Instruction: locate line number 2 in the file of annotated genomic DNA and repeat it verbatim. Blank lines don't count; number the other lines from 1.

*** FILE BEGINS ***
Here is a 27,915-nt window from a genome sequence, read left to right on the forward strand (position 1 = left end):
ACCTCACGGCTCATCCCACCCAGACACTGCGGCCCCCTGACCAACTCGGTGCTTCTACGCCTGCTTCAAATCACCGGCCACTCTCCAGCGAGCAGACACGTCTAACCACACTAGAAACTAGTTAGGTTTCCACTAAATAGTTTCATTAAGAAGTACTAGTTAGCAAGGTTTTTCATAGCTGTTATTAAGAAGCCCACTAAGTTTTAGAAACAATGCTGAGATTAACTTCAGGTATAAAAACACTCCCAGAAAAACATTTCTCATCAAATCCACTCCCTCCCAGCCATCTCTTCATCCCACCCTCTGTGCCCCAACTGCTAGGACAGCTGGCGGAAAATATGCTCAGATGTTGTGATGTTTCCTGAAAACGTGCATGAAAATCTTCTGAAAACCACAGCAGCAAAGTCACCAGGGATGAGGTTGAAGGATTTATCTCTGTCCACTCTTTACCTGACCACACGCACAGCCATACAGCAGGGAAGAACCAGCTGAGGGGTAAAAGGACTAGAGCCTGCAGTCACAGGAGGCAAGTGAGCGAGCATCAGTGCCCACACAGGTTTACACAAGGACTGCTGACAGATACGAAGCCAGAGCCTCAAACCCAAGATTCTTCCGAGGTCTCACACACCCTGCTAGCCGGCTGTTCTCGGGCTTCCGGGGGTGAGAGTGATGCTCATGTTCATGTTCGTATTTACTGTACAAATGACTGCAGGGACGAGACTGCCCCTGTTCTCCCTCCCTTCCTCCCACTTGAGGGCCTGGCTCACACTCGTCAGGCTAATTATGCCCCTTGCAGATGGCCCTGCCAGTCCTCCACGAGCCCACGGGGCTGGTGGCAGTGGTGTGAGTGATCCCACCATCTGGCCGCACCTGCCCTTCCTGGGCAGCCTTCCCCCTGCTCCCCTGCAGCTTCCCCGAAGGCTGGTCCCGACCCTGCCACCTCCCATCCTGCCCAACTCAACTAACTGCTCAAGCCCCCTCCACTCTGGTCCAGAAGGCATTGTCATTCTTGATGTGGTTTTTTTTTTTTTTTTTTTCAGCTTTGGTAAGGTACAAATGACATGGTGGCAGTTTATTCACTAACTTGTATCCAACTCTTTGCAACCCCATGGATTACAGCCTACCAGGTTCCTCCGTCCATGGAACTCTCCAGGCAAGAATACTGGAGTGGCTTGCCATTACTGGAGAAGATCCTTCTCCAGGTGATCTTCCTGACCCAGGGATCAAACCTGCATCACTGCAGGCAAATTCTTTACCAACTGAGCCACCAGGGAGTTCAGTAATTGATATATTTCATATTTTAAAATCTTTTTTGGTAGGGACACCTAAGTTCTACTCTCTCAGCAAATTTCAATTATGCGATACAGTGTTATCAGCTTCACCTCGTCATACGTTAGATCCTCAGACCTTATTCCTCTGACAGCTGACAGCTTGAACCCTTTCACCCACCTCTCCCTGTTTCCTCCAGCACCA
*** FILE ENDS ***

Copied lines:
ACCTCACGGCTCATCCCACCCAGACACTGCGGCCCCCTGACCAACTCGGTGCTTCTACGCCTGCTTCAAATCACCGGCCACTCTCCAGCGAGCAGACACGTCTAACCACACTAGAAACTAGTTAGGTTTCCACTAAATAGTTTCATTAAGAAGTACTAGTTAGCAAGGTTTTTCATAGCTGTTATTAAGAAGCCCACTAAGTTTTAGAAACAATGCTGAGATTAACTTCAGGTATAAAAACACTCCCAGAAAAACATTTCTCATCAAATCCACTCCCTCCCAGCCATCTCTTCATCCCACCCTCTGTGCCCCAACTGCTAGGACAGCTGGCGGAAAATATGCTCAGATGTTGTGATGTTTCCTGAAAACGTGCATGAAAATCTTCTGAAAACCACAGCAGCAAAGTCACCAGGGATGAGGTTGAAGGATTTATCTCTGTCCACTCTTTACCTGACCACACGCACAGCCATACAGCAGGGAAGAACCAGCTGAGGGGTAAAAGGACTAGAGCCTGCAGTCACAGGAGGCAAGTGAGCGAGCATCAGTGCCCACACAGGTTTACACAAGGACTGCTGACAGATACGAAGCCAGAGCCTCAAACCCAAGATTCTTCCGAGGTCTCACACACCCTGCTAGCCGGCTGTTCTCGGGCTTCCGGGGGTGAGAGTGATGCTCATGTTCATGTTCGTATTTACTGTACAAATGACTGCAGGGACGAGACTGCCCCTGTTCTCCCTCCCTTCCTCCCACTTGAGGGCCTGGCTCACACTCGTCAGGCTAATTATGCCCCTTGCAGATGGCCCTGCCAGTCCTCCACGAGCCCACGGGGCTGGTGGCAGTGGTGTGAGTGATCCCACCATCTGGCCGCACCTGCCCTTCCTGGGCAGCCTTCCCCCTGCTCCCCTGCAGCTTCCCCGAAGGCTGGTCCCGACCCTGCCACCTCCCATCCTGCCCAACTCAACTAACTGCTCAAGCCCCCTCCACTCTGGTCCAGAAGGCATTGTCATTCTTGATGTGGTTTTTTTTTTTTTTTTTTTCAGCTTTGGTAAGGTACAAATGACATGGTGGCAGTTTATTCACTAACTTGTATCCAACTCTTTGCAACCCCATGGATTACAGCCTACCAGGTTCCTCCGTCCATGGAACTCTCCAGGCAAGAATACTGGAGTGGCTTGCCATTACTGGAGAAGATCCTTCTCCAGGTGATCTTCCTGACCCAGGGATCAAACCTGCATCACTGCAGGCAAATTCTTTACCAACTGAGCCACCAGGGAGTTCAGTAATTGATATATTTCATATTTTAAAATCTTTTTTGGTAGGGACACCTAAGTTCTACTCTCTCAGCAAATTTCAATTATGCGATACAGTGTTATCAGCTTCACCTCGTCATACGTTAGATCCTCAGACCTTATTCCTCTGACAGCTGACAGCTTGAACCCTTTCACCCACCTCTCCCTGTTTCCTCCAGCACCA